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Cultivating Skilled and Motivated SPs Through a Structured Onboarding Process and Creative Engagement Activities

By: Paula Rutledge, CHSE, University of Mississippi and Alaina Herrington, DNP, RN, CHSE-A, CNOR, University of Mississippi

Benjamin Franklin once said, “Tell me and I forget, teach me and I may remember, involve me and I learn.” Simulation education is no different. Simulation scenarios with standardized or simulated patients (SPs) provide learners the opportunity to get involved and have a hands-on, customized learning experience with a live person. But for SP simulation activities to be effective and facilitate relevant learning, SPs must be well trained and invested in their position.

Developing an SP onboarding process involves several considerations. First, what are the responsibilities of the SP? Will SPs evaluate learners in addition to role portraying and giving feedback? How many staff members and how much time can you commit to the onboard training? How much money can your center invest toward training? Budgetary restraints can make the adequate training process challenging.

We have developed a three-session training process to efficiently and effectively train our onboarding SPs. Each session is approximately three hours. New SPs are expected to memorize the scripts of the training sessions before they participate.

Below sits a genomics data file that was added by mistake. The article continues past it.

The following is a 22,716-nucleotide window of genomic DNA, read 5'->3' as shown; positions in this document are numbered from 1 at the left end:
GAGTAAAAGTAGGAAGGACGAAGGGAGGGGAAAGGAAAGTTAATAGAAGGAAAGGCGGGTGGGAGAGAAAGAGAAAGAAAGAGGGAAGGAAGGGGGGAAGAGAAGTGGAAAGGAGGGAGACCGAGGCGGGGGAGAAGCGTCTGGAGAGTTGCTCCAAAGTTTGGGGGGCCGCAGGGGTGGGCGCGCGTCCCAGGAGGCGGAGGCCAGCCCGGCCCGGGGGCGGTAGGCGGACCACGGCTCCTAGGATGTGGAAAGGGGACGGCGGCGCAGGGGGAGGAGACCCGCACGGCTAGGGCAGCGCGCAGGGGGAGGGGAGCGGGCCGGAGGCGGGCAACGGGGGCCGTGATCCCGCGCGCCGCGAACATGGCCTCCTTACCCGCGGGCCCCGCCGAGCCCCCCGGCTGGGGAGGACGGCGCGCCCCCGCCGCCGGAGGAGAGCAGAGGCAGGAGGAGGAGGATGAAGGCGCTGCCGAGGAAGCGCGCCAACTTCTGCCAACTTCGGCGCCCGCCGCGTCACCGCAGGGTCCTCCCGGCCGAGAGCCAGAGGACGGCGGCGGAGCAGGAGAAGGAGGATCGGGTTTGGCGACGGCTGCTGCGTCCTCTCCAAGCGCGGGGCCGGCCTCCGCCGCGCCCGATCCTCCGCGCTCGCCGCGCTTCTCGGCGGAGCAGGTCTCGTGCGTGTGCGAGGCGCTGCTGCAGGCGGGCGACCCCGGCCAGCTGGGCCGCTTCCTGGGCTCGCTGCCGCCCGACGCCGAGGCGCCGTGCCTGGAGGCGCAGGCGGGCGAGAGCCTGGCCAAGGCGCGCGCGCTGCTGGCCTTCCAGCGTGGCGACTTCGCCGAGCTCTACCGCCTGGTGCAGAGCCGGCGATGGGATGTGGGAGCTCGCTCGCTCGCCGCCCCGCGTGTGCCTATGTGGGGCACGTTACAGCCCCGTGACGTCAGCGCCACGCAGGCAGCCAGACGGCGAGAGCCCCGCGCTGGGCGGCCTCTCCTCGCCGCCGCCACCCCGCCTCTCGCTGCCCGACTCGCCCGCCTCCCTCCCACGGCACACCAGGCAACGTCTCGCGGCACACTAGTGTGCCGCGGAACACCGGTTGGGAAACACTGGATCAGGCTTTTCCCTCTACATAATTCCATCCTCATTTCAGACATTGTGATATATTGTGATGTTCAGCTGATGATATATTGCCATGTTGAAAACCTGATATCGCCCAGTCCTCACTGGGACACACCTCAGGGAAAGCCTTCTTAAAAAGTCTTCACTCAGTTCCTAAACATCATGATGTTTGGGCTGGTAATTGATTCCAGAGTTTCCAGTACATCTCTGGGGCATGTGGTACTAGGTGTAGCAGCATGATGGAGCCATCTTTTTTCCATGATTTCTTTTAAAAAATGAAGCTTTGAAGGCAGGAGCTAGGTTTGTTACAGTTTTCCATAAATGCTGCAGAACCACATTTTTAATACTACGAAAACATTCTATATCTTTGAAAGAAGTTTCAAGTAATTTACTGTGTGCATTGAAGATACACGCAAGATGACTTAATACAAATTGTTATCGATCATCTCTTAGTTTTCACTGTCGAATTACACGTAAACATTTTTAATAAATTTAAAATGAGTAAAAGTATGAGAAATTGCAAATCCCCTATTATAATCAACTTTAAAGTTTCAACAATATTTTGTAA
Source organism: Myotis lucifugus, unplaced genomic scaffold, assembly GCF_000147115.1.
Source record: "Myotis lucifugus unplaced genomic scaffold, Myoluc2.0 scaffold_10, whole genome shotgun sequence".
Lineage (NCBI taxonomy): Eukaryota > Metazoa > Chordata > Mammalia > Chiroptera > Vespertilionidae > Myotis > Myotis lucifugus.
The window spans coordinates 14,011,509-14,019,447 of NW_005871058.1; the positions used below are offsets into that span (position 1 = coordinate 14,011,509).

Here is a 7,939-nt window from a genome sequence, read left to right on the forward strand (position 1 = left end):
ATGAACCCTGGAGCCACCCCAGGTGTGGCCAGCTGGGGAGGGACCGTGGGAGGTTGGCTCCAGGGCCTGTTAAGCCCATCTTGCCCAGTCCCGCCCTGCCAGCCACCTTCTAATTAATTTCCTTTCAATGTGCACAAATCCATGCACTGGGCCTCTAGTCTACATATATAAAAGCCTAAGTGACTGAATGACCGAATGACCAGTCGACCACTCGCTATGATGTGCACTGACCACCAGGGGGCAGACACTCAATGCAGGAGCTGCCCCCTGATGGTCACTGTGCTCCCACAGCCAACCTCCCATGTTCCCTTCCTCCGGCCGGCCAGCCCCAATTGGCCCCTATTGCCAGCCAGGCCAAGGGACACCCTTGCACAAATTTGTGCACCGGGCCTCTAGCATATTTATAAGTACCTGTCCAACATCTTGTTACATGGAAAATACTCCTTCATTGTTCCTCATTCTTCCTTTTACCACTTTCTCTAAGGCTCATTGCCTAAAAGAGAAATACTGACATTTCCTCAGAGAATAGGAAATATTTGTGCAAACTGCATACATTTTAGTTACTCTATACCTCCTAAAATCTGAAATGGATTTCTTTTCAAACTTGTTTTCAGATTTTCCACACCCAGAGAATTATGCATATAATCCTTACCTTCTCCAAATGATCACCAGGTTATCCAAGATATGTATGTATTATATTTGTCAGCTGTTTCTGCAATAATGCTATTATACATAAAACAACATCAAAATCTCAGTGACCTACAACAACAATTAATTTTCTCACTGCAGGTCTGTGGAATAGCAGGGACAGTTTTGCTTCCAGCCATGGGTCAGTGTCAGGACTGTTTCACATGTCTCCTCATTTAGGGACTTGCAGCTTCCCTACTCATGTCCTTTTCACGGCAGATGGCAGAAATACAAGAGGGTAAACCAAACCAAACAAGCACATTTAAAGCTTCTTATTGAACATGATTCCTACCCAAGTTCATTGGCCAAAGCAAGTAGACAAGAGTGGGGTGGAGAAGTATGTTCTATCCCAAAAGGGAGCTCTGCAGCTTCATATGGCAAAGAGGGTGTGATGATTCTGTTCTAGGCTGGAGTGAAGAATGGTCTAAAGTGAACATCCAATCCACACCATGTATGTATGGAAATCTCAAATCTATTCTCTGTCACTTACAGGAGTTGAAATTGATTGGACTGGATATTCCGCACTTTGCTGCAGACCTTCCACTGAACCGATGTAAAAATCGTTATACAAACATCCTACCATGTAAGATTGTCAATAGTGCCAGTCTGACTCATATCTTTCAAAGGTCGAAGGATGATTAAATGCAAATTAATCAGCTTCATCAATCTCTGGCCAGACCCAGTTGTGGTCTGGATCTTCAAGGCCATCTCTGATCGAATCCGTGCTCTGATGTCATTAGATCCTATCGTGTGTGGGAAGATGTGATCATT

After completing the three-step training process, new SPs are scheduled to work one of the cases encountered during their training. New SPs are observed and evaluated by a simulation center staff member the first time they work. The staff member will give them feedback based on the evaluation and answer questions. Dividing the numerous responsibilities of an SP into these three training sessions helps minimize fatigue and information overload.

The journey is not yet over for newly trained SPs. It’s imperative to keep them continually engaged in their work. There are many ways to accomplish this — plan to be creative. Here are some ways that we have promoted continual SP engagement.

Providing optimal learning experiences for learners is one of the primary objectives of simulation activities. We have been successful in accomplishing this by breaking down the massive onboarding training process into bite-size pieces and constantly exploring ways to make our SPs feels valued and remain motivated in their distinctive role. Well-trained and actively engaged SPs are vital to having a successful SP program.

View Example SP Recognition Award

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